Being a “non-auto mechanic”, I blamed it on the cold weather. Soon I caved in and determined the screeching sound coming from the engine area of my Ford Explorer might be a little more pressing than just a cool breeze rushing across the “frigus diametris”. This is an auto term pronounced FREE-Guz Die-a-met-tris.
In addition to not having a regular doctor (something I am coming to terms with), I don’t have a regular auto mechanic since “my guy” closed shop at midnight and did not leave a forwarding address. (Enough said.)
Long story short: I did not know where to check out or replace my frigis diametric.
Across from my bank there is an automobile repair joint I remembered seeing on my way to the post office. On route, I saw another fix-it shop closer to home and I drove in… and then out in the same steering motion. Lesson: First appearances DO make a HUGE impression. I continued to the one nearest the post office.
Upon entering M&N Repair, I was greeted by a woman who I thought was congenial and interested in determining if I was buying or selling. As we were speaking, the owner came through the back door and he immediately tuned in to our conversation. He didn’t “butt” in, he tuned in. There is a difference easily observed.
Without boring you to tears, they asked all the right questions in a way I could relate to. I left my car to be diagnosed.
The next morning, I received a call and a fellow explained to me in a language that I could understand what the snag was along with one additional concern. Admittedly, I am not a NASCAR follower and I really do not know much about cars, but I asked him if brakes were important items as he had indicated all four of them needed some attention. I agreed that I should have a set of brakes before the actual need arose.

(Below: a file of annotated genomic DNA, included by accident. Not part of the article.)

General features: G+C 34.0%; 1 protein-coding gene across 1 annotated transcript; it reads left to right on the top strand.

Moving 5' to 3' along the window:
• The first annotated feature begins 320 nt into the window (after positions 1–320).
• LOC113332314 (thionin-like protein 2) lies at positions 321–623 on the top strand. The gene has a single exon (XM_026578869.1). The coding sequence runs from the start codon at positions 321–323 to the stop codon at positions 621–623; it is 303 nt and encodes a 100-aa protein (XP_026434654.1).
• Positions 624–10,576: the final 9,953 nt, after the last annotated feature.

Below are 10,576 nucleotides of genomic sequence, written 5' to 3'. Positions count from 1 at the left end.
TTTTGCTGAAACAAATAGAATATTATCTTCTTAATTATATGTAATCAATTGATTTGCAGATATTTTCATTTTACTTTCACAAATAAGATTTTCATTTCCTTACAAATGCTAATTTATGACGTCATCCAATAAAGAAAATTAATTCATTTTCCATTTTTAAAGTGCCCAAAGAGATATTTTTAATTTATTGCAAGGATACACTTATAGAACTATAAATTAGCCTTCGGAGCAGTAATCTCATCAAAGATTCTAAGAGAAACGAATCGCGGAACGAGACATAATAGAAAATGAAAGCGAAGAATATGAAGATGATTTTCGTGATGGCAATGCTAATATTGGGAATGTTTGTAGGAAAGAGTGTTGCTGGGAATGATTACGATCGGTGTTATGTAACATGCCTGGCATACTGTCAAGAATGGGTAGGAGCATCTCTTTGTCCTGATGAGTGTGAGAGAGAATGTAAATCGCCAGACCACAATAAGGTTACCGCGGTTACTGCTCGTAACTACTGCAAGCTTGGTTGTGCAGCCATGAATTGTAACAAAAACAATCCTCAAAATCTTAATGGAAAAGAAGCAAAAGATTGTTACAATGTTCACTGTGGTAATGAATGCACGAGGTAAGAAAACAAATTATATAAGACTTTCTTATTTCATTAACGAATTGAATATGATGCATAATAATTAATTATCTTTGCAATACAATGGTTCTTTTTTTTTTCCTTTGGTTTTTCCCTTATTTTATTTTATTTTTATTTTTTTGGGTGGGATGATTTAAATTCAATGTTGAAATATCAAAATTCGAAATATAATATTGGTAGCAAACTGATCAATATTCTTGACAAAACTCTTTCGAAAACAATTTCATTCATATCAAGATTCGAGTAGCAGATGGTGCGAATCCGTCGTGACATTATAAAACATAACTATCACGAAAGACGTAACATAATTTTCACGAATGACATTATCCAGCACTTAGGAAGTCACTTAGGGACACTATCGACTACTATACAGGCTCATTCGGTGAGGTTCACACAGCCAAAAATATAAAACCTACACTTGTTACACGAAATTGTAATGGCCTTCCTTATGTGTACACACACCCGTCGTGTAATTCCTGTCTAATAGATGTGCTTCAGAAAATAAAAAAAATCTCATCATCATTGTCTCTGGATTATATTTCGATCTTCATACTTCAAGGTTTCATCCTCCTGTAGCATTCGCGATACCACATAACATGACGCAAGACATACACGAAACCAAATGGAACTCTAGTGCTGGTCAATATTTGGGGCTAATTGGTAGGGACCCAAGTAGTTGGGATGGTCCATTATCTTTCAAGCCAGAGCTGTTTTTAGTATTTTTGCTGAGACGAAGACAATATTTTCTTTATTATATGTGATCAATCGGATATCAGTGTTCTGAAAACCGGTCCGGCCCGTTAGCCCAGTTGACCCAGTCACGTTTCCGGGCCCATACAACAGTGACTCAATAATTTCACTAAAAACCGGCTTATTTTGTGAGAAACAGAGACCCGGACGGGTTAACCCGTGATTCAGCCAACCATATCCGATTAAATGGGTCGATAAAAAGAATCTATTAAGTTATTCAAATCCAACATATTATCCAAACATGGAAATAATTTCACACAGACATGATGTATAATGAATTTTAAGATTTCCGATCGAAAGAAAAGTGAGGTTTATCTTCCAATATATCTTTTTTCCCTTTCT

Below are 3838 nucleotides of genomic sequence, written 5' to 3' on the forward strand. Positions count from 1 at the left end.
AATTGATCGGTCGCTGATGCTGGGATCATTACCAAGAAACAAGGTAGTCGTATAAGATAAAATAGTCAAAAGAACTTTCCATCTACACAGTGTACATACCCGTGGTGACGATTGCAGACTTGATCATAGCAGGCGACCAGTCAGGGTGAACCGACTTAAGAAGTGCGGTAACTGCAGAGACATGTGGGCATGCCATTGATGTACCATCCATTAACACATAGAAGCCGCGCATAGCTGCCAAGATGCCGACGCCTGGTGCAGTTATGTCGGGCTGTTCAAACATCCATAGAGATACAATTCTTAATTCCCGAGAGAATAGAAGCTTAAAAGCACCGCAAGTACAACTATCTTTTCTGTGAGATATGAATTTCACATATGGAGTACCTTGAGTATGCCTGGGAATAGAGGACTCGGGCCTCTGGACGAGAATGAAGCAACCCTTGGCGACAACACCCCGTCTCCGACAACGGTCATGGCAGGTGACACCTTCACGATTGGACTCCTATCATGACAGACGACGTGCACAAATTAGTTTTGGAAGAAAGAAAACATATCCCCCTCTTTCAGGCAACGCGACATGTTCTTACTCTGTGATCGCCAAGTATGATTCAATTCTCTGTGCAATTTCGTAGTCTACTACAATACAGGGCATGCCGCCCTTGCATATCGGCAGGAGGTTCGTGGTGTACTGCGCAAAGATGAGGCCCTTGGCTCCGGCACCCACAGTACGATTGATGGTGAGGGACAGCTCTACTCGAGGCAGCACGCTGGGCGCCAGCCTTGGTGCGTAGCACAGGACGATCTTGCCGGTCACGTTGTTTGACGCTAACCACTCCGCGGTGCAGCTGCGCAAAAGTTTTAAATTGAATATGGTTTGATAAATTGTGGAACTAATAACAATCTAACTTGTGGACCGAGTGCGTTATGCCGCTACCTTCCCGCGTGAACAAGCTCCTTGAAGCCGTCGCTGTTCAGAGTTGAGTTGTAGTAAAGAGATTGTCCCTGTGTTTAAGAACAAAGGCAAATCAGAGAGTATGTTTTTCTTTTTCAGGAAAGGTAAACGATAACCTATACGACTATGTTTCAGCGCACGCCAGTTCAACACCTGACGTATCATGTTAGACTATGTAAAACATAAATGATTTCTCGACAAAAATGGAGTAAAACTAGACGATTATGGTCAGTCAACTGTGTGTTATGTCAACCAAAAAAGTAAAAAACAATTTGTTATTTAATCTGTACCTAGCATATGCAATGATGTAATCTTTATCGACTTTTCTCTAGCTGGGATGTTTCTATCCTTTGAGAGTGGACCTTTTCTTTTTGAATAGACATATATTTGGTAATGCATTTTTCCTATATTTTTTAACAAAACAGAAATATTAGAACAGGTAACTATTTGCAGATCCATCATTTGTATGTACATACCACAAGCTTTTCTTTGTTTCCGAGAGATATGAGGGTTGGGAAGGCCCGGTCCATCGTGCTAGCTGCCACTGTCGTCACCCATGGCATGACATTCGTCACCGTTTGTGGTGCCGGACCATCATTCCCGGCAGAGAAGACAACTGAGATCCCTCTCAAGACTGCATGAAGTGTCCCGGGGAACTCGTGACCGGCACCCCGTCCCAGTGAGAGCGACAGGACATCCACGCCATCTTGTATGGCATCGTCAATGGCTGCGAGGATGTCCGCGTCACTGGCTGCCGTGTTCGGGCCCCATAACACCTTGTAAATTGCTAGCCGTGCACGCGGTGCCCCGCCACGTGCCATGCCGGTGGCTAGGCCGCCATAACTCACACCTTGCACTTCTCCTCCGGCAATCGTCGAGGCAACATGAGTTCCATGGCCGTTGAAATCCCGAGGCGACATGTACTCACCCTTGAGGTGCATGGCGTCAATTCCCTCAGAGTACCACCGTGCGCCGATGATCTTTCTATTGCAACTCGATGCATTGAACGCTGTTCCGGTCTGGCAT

When picking up the car, once again I was treated like a welcomed and appreciated customer, albeit now a customer a few hundred bucks on the light side.
Today’s message: When you do things right, people will take notice. In most instances in this day and age, customers do not expect this courtesy. Nor does a woman with 3 items at the supermarket expect the customer with 240 in front of her to wave her through to the cash register. (If you want a real thrill, try this one the next time the opportunity presents itself.)
When your customers see and experience high quality service, you will be better off for it.
Mike Marchev is the author of the sales book titled Become The Exception and is a popular speaker at industry events. You can receive a complimentary copy of his Special Report titled “Your 12-Word Marketing Plan.” Email Mike and put the number “12” in the subject box. Also, ask about his 3rd Annual Training Cruise coming in November. Mike@MikeMarchev.com.